Rough Riders : Memories of Getting Around in the Days of the Stagecoach

<i> Richard Crawford is archivist for the San Diego Historical Society. </i>

Our stages were the Concord type, miserable things to ride in. The motion made the passengers seasick, and the dust was terrible. -Katie Leng, stagecoach passenger Stagecoach travel was no picnic in backcountry San Diego of the 1800s, but until the appearance of automobiles on county roads after the turn of the century, travelers had little choice in their mode of travel. Horse-drawn coaches offered reliable service--albeit slow, dusty, bumpy and, occasionally, eventful.

Stagecoaches first appeared in the San Diego region in 1852 with the establishment of erratic service between San Diego and Los Angeles. The route required two full days of travel.

By the 1860s, the Seeley & Wright stage line boasted of regular service to Los Angeles, three times a week, on the “very best Concord Stages.” The stages left Old Town at 5 a.m. and finished the day at San Juan Capistrano by 7 p.m. Arrival in Los Angeles came at 4 p.m. the next day.


Although two-day journeys were the norm, some drivers claimed faster transits. A veteran of the coast route was driver Don Luis Serrano. In 1933, at age 87, Serrano recalled driving the coast route:

“Frank Shaw and I were the drivers for Seeley’s stages.

“We left at 7 a.m., one from here and the other from Los Angeles; the distance was 145 miles. We drove four-horse Concord stages. . . . The trip took 12 hours. The horses were tough mustangs, about half-broken, and as soon as they were hitched, we were off on a run. Shaw and I would meet at San Luis Rey, and always saluted each other with a vigorous crack of our whips. I drove two years without an accident, due no doubt to the efficacy of prayer.”

As San Diego County grew, other stage lines flourished. In 1858, the famed Butterfield Overland Mail route crossed the Southwest from St. Louis to Los Angeles en route to San Francisco. Bypassing the city of San Diego, the route covered much of northern San Diego County. Traveling northwest from Yuma on the way to Los Angeles, the Butterfield stage passed through Vallecito, the San Felipe Valley, Warner Ranch, and Oak Grove. (Today, these restored historic sites are designated as official San Diego County landmarks.)

Several San Diego stage lines served the northern county until about 1912. The well-traveled San Diego-Escondido stage route was recalled by Daisy Abell, the husband of a stage driver, in 1961:

“There were just old dirt roads then (1890s) and it took eight hours to make the trip between San Diego and Escondido. The stages ran every day--one would leave San Diego and one would leave Escondido at 8 o’clock in the morning.”

Poway was the half-way station, commonly called the “Twenty-mile house.”


“The stages had four-horse teams,” remembered Abell, “and were Concord stages with several seats, built like a ship with leather straps for (springs).” Later, flatbed stages would replace some of the Concord wagons.

State lines also ran from San Diego to the booming mining camps of Julian and Banner. The San Diego Cuyamaca Railroad shortened the distance to the mines in 1895. Running twice a day from San Diego, passenger trains dropped off travelers to North County at Foster Station east of El Cajon. The stage would set off from Foster at 10 a.m., arriving first in Ramona where passengers had dinner, then on to Ballena for a change of horses. The stagecoach passed through Santa Ysabel then on to Julian after a 10-hour journey.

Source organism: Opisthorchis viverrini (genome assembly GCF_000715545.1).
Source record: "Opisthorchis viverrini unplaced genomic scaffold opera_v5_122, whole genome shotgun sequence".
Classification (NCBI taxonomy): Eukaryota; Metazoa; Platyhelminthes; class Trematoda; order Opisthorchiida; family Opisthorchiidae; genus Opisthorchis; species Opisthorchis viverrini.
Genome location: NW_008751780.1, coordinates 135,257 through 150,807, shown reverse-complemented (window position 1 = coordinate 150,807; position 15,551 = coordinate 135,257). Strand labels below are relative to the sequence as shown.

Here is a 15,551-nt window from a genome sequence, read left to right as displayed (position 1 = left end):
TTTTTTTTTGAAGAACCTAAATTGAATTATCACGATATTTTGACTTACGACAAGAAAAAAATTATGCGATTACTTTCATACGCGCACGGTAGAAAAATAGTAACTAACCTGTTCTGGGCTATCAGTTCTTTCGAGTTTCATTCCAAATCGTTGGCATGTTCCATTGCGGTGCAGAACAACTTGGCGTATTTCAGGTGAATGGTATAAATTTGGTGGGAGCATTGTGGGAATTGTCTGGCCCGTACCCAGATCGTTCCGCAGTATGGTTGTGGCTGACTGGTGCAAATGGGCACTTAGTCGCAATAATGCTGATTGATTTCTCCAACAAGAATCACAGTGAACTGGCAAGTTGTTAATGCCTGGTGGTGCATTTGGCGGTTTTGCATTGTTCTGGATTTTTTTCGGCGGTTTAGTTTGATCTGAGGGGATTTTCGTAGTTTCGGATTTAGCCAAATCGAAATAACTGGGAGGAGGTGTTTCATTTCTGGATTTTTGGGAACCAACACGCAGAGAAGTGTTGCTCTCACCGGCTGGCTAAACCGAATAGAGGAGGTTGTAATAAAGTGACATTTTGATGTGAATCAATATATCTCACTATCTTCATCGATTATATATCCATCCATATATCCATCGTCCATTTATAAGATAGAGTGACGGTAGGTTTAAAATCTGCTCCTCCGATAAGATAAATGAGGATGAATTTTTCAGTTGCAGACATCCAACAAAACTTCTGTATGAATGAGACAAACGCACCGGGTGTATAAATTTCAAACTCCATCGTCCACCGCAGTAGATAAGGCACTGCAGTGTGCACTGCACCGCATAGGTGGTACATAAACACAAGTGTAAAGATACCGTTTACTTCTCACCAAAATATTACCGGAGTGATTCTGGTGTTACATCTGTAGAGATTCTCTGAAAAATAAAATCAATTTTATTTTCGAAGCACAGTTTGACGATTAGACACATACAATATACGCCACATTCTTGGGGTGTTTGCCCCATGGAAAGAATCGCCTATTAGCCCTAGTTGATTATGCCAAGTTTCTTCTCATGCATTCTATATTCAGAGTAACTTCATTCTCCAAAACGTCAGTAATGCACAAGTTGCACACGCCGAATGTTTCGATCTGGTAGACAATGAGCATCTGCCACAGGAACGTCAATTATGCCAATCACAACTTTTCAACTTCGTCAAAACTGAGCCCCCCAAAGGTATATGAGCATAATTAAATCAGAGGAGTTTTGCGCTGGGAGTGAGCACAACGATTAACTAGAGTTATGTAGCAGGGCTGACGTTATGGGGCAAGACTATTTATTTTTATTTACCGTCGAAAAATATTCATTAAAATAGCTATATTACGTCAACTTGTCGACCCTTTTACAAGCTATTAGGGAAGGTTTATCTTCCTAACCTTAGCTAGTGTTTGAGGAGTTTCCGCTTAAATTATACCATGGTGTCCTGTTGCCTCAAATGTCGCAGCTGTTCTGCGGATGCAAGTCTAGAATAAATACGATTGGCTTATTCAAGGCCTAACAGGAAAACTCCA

Bad roads and harsh weather often made the Julian stage run an exciting experience. The San Diego Union reported a typical incident in February, 1883:

“Frank Frary, who drove the Julian stage in last evening, says that, when he started yesterday morning the wind was blowing a perfect hurricane from the east and northeast. The stage swayed so violently in the gale, that fearful that it would capsize, he and the two passengers piled two or three hundred pounds of rocks into the vehicle as ballast, which they carried until the grade had been passed.”

Katie Leng, the niece of Julian stage operator Joe Foster, recalled that the stages were “miserable things to ride in.” In an interview in 1972 for the San Diego Historical Society, Leng offered the last word on stagecoach travel:

“Let me say that the stage coaches galloping along in the Western movies always upsets me, because it wasn’t that way at all. The horses trotted, with frequent breathers. . . . Also, there was only one man on the box, and I never knew of any of them being armed. They wore any sort of clothing they wanted to; nothing flamboyant. We never had a holdup. The only real tragedy I ever heard of was once, before my time, a driver was leading his team across a usually dry wash and was caught by a flash flood and drowned.”

A restored Concord stagecoach can be seen at the Museum of San Diego History in Balboa Park. The Frary & Foster stagecoach was brought to San Diego in 1886 by Joe Foster and used on the El Cajon to Julian run until 1910.